It’s been so sunny and warm and nice outside lately, and let me tell you: my productivity is shot as a result. You know the opening scene of High School Musical 2 where they’re all whispering summer at an increasing speed and the clock at the front of the room is getting bigger and bigger? (If you don’t, you should. Quality movie.) Well, the inside of my brain is like that, except everything is on fire and I’m rocking in the corner, sobbing uncontrollably. Summer. I cannot wait for summer. The weather is not helping; this is happy spring time weather, not sad school work weather. This is the weather spring break deserved.

Speaking of spring break, I never finished the story of our spring break road trip. I think I stopped somewhere around Pittsburgh. After Pittsburgh, we headed to Louisville, away from the snow storm that was chasing us. In Louisville, we stopped for dinner at a little bar that was having “Service Industry Night.”; meaning we walked in, made plates, sat down and ate, and walked out. Free food, cool atmosphere, cold weather, but a good night.

We headed out of Kentucky the next morning to get to Nashville. Once we got there, we went on a tour of The Grand Ole Opry, which is pretty cliche and tourist-y, but also really freaking cool. As a country music fan, I was in hog heaven. The amount of history in that building is amazing and I was so fascinated and kind of in awe at all of it. We even got to walk onto the stage and stand on the famous wooden circle that was moved to the current building in 1974 and survived the major flood that hit Nashville in 2010. I was only standing on it for a couple of seconds, but that couple of seconds was emotional for me.

You see, I get my love of country music from my mom. And after walking through the Grand Ole Opry, all I wanted to do was tell her everything I had seen because she would have loved it. I can’t think of a person who would want to hear about it or see all the pictures I took more than my mom. Standing on the stage was crazy because I remember watching grainy TV images of all the people my mama (and as a result, I) idolized stand on that same stage. It’s such a small thing, and not a particularly unique experience, and yet, for a few seconds it felt like my mama was still alive.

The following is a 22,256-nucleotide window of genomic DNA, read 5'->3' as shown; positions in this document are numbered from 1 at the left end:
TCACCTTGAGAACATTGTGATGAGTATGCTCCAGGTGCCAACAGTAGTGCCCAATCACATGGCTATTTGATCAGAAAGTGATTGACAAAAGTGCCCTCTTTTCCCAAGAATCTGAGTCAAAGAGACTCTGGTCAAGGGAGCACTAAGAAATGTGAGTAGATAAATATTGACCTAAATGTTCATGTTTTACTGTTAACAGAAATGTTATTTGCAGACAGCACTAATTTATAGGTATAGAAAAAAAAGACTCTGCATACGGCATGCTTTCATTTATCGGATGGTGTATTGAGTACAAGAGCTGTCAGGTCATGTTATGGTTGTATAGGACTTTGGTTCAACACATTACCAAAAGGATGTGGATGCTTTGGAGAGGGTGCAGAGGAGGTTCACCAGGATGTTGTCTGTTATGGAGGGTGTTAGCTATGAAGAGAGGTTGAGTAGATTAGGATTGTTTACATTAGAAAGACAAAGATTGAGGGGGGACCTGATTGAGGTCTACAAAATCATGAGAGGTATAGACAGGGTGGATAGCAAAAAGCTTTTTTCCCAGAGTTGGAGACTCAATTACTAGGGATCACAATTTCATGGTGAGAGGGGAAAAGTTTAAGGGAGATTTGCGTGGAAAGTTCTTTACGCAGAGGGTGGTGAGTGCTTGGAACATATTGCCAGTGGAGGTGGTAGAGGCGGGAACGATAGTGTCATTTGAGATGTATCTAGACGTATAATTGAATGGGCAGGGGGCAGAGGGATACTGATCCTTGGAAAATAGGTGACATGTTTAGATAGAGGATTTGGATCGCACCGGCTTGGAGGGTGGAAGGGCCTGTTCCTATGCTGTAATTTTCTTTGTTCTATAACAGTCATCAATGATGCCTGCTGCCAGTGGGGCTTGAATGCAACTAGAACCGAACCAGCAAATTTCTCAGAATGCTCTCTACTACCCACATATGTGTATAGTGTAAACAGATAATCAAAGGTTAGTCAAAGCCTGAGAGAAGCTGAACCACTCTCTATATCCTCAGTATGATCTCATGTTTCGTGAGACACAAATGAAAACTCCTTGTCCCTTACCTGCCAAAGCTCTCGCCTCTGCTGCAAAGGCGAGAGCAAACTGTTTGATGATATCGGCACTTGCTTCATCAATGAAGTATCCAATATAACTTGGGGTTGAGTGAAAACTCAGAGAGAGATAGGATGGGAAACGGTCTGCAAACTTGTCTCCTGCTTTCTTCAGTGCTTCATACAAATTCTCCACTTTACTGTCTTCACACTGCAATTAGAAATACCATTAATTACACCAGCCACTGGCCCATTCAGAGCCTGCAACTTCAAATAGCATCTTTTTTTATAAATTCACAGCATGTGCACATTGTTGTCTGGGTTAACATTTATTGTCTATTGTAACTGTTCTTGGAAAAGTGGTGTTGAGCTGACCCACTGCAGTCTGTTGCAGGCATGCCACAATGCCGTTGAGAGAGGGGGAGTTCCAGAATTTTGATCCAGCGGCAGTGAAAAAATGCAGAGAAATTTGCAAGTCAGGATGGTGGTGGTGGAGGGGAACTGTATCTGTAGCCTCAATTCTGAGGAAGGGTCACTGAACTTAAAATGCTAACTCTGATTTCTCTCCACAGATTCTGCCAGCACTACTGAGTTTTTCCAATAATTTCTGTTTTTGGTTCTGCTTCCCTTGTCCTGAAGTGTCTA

And after it was over, I called my aunt. Because I couldn’t call my mama. I tried to think about other things, but for the rest of the day, I had this uneasy, nervous tension because I knew I wanted to talk to my mom and I knew I couldn’t. Living with that is hard. Everyday, I think of something I want to tell her, and no matter who I tell those stories, I still feel like I have this unfinished business that I can’t take care of. Writing helps, but it doesn’t fix it. It’s been over four years since I’ve been able to call my mom and talk about my day. I miss that daily phone call more than I can even describe. It’s a constant dull, ache in the back of my mind that never goes away. But in a way, I’m glad it doesn’t. I’m terrified I am going to forget her, but this weird sense that something is out place or missing has followed me constantly for four years now; I don’t foresee it leaving. And even though it hurts, it reminds me that I used to have a mom who I loved so much and who loved me enough to answer the phone every day without fail, regardless of what she was doing, even if she was going to see me in ten minutes.

It’s a reminder that she was really real; the more time passes, the more she feels like a dream. There’s this great Ed Sheeran lyric from his new album: “A heart that is broke is a heart that’s been loved.” The pain I feel at her absence is what keeps her memory alive and makes her real. I need that, as weird as that may sound. Without fail, her memory sneaks up and punches me in the stomach when I least expect it, like when I’m standing on the Grand Ole Opry stage with my friends, laughing at something stupid one of them said. And I’m thankful for that.


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